Asian markets fell Tuesday afternoon amid uncertainty about the future of U.S.-China trade relations.
The mainland Chinese markets, which have been closely watched in relation to Beijing’s trade war with Washington, were largely unchanged by the end of the morning session. Both the Shanghai composite and the Shenzhen composite were near flat.
In Hong Kong, the Hang Seng index slipped 0.26 percent.
Elsewhere in Asia, Japan’s Nikkei 225 fell by 1.28 percent in afternoon trade while the Topix index shed 1.59 percent.
Shares of automaker Nissan slipped 0.69 percent following a Reuters report that the company’s external board is set to meet today to discuss a replacement for arrested former Chairman Carlos Ghosn.
The Sankei newspaper reported that Tokyo prosecutors were planning to arrest Ghosn amid new claims that he understated his income, according to Reuters.
Meanwhile in South Korea, the Kospi slipped 0.72 percent.
Over in Australia, the ASX 200 traded down by 0.92 percent in the afternoon, with almost all sectors in negative territory.
The heavily weighted financial subindex in Australia slipped more than 1 percent. Shares of the country’s so-called Big Four banks saw losses; Australia and New Zealand Banking Group slipped 1.16 percent, Westpac fell 1.28 percent, National Australia Bank traded down by 1.02 percent and Commonwealth Bank of Australia declined by 1.03 percent.
The Reserve Bank of Australia announced earlier than it was keeping the cash rate unchanged at 1.50 percent, with the central bank’s Governor Philip Lowe saying in a media release that “the low level of interest rates is continuing to support the Australian economy.”
“Further progress in reducing unemployment and having inflation return to target is expected, although this progress is likely to be gradual,” Lowe said in the release.
Confusion on US-China trade agreement
Overnight on Wall Street, the major indexes saw gains. The moves stateside came after U.S. President Donald Trump and Chinese President Xi Jinping agreed to a 90-day postponement of any new tariffs in the trade war that has weighed heavily on global stock markets for most of 2018.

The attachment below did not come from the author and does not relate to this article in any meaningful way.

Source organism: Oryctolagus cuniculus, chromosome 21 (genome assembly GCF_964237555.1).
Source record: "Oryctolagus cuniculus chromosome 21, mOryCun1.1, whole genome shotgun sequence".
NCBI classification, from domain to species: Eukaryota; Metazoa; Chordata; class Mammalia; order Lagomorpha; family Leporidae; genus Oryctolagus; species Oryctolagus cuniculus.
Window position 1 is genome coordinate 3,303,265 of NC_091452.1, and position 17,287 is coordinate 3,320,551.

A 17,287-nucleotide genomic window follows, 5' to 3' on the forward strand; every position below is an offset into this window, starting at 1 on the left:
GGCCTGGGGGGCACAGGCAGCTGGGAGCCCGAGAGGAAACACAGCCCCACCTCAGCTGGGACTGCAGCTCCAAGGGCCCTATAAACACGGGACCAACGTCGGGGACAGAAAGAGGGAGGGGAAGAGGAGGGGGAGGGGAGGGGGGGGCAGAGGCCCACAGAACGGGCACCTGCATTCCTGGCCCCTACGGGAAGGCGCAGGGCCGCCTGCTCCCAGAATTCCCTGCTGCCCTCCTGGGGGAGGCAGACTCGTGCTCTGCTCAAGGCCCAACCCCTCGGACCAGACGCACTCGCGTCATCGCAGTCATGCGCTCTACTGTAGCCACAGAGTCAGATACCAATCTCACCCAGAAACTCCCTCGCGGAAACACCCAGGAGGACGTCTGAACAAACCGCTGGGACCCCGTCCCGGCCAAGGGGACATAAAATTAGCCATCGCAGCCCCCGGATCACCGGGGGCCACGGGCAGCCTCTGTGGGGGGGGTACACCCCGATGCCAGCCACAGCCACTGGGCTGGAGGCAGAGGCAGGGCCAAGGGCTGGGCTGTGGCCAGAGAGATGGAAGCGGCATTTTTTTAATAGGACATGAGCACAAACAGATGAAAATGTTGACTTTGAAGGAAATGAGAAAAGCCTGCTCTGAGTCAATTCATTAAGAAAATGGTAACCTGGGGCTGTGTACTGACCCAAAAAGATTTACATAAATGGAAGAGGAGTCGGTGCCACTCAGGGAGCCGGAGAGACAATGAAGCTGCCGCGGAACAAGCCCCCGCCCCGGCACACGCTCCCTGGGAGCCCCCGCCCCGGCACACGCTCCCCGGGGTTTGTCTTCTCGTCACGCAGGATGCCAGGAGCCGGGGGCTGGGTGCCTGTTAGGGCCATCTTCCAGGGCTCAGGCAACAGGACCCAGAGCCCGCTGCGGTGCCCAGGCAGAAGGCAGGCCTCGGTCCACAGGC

There have been differences, however, between the descriptions of the agreement from the White House, from Trump himself and from Beijing. Questions also remain over who would lead the U.S. delegation in future trade talks with Beijing.
In a morning note, Rodrigo Catril, a senior foreign exchange strategist at National Australia Bank, said the overnight trde news had “probably left the market with more questions than answers.”
“Can the US and China really resolve their differences in 90 days? It seems that more details and signs of progress will be needed if the initial trade truce warm fuzzy feeling is to be sustained,” Catril said.
Another strategist told CNBC that “investors were hoping for a lot more out of the G-20 than they actually got.”
“What you’re seeing markets do is take into account the new information they’ve gotten and accurately price a little bit of optimism but not much,” Hannah Anderson, global market strategist at J.P. Morgan Asset Management, told CNBC’s “Street Signs” on Tuesday.
The U.S. dollar index, which tracks the greenback against a basket of its peers, was at 96.766 after touching a high of 96.961 earlier.
The Japanese yen, widely seen as a safe-haven currency, was at 113.23 against the dollar after seeing a low of 113.66 earlier. The Australian dollar traded at $0.7370 after touching highs at about $0.739 yesterday.